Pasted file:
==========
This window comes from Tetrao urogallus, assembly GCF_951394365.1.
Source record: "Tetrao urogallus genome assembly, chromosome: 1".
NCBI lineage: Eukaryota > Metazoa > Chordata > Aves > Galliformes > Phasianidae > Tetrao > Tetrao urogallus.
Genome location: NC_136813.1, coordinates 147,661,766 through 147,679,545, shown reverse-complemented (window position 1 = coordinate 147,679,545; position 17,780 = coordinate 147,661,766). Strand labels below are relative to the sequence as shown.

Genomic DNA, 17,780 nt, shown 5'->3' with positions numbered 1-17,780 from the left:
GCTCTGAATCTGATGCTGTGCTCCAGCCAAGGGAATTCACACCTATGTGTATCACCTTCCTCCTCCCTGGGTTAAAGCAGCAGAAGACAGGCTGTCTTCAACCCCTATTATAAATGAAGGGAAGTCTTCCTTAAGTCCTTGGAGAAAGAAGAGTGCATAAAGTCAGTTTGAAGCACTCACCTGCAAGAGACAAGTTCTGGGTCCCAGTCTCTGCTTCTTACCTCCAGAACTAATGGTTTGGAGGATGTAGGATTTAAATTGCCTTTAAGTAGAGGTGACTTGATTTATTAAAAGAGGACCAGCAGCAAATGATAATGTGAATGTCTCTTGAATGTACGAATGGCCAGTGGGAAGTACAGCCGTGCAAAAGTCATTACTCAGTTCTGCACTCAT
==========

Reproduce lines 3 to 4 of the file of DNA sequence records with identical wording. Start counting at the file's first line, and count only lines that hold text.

NCBI lineage: Eukaryota > Metazoa > Chordata > Aves > Galliformes > Phasianidae > Tetrao > Tetrao urogallus.
Genome location: NC_136813.1, coordinates 147,661,766 through 147,679,545, shown reverse-complemented (window position 1 = coordinate 147,679,545; position 17,780 = coordinate 147,661,766). Strand labels below are relative to the sequence as shown.